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Creating a University-Industry Advisory Board for a Joint Engineering School

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2016 ASEE Annual Conference & Exposition


New Orleans, Louisiana

Publication Date

June 26, 2016

Start Date

June 26, 2016

End Date

June 29, 2016





Conference Session

College Industry Partnerships Division Technical Session III: Collaboration

Tagged Division

College Industry Partnerships

Tagged Topic


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Paper Authors


Duncan J Bremner University of Glasgow

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Dr Duncan Bremner has over 30 years in the semiconductor industry and has held operational and strategic executive roles in product development and technology planning within leading organisations such as National Semiconductor and The Intel Corporation.

Duncan is presently employed by the University of Glasgow’s School of Engineering working with both academic staff and industry partners to develop collaborative projects. He is also responsible for the development and delivery of the course on Professional Practice for Engineers in China.

Duncan has been active in promoting a system view of Sensor Systems and more recently, the Internet of Things. He is also a member of the UK advisory committee to the ISO JTC1 on standardisation for IoT. He holds a BSc (Hons) in Electrical and Electronic Engineering from The University of Edinburgh, an MBA from the University of Glasgow, and has recently completed a PhD. He is cited as inventor on 17 patents.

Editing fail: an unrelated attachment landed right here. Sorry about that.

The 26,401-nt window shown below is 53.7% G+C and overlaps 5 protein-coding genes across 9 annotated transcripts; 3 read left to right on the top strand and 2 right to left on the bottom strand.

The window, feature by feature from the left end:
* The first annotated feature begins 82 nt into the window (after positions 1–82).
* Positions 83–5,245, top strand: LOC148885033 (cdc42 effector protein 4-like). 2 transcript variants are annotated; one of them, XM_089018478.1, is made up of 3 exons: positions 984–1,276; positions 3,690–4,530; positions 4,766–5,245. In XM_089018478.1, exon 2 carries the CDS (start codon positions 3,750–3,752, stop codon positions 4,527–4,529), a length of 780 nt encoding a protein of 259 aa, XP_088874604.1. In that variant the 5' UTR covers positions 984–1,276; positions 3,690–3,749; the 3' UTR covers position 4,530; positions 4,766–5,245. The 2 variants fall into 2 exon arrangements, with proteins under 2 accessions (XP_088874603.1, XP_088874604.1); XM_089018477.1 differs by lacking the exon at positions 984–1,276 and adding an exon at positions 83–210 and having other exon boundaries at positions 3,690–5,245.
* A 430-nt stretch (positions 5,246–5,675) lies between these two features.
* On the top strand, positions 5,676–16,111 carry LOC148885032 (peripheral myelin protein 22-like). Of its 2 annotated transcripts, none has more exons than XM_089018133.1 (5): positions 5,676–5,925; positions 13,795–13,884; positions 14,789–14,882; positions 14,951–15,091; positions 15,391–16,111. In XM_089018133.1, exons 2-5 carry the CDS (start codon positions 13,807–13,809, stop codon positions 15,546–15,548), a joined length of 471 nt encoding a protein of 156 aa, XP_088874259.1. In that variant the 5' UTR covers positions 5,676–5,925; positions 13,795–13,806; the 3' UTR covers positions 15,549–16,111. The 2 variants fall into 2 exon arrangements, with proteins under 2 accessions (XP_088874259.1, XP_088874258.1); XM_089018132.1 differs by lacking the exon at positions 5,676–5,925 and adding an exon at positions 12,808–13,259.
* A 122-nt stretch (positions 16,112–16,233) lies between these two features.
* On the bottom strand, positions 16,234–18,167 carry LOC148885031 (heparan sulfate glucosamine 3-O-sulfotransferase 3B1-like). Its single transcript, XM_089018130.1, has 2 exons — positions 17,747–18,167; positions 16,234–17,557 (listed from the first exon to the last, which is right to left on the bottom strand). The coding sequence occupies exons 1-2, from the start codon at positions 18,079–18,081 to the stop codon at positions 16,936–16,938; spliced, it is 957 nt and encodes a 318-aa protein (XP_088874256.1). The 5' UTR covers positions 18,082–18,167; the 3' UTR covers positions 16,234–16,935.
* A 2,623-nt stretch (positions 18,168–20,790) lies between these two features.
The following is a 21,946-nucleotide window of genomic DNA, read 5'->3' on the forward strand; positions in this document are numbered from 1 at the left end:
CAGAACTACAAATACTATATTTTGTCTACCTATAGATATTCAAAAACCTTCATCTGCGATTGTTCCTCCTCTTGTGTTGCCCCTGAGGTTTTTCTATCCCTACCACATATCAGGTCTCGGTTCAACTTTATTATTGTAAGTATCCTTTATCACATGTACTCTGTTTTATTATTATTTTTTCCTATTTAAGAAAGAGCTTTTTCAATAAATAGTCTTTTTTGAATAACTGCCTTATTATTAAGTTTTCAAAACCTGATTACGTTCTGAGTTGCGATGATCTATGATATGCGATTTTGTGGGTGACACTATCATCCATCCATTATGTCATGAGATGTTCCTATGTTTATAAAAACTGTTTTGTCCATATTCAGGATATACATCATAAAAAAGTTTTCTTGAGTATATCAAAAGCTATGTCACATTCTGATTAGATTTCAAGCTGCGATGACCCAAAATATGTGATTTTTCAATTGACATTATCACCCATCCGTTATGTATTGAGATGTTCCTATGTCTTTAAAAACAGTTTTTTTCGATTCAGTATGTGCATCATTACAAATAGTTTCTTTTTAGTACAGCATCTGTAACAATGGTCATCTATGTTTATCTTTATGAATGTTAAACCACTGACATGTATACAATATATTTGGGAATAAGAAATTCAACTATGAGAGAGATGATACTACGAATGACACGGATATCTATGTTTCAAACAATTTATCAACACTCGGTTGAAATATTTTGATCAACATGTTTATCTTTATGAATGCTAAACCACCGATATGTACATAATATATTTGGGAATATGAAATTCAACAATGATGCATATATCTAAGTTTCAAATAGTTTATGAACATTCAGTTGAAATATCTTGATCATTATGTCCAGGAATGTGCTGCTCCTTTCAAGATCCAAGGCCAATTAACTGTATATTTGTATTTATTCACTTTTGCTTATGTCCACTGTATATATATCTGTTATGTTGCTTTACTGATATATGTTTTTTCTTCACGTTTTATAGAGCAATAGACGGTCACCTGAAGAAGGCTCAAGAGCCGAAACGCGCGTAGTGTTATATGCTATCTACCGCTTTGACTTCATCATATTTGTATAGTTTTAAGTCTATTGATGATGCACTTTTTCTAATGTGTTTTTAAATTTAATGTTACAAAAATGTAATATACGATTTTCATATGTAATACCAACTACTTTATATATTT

He can be contacted on:

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Kathleen Meehan University of Glasgow

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Kathleen Meehan earned her B.S. in electrical engineering from Manhattan College and her M.S. and Ph.D. from the University of Illinois under the supervision of Prof. Nick Holonyak, Jr. She worked as a member of technical staff at Lytel, Inc., following graduation. At Polaroid, she was appointed a Senior Research Group Leader, responsible for the design of laser diodes and arrays. After leaving Polaroid, she was employed at Biocontrol Technology. She moved into academia full-time in 1997 and worked at the University of Denver, West Virginia University, and Virginia Tech. She is currently the director of the University of Glasgow-University of Electronic Science and Technology of China Electronics and Electrical Engineering programme. While at Virginia Tech, she collaborated with Dr. Robert W. Hendricks, with assistance of a number of undergraduate students, to develop an instructional platform known as Lab-in-a-Box, which is used in a number of courses within the Virginia Tech B.S.E.E. program. She continues to be actively involved in the development of mobile hands-on pedagogy as well as research on other topics in STEM education, the synthesis and characterization of nanoscale optical materials, and fermentation processes.

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Yangyang Liu University of Electronic Science and Technology of China

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2007.9-2011.6 Bachelor of Electronic Information Engineering, School of Electronic Engineering,University of Electronic Science and Technology of China
2011.9-2014.6 Master of Information and Communication Engineering, School of Electronic Engineering,University of Electronic Science and Technology of China
2014.7-now Staff in Student Affair Centre of UoG-UESTC Joint School, University of Electronic Science and Technology of China

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Xingang Liu University of Electronic Science and Technology of China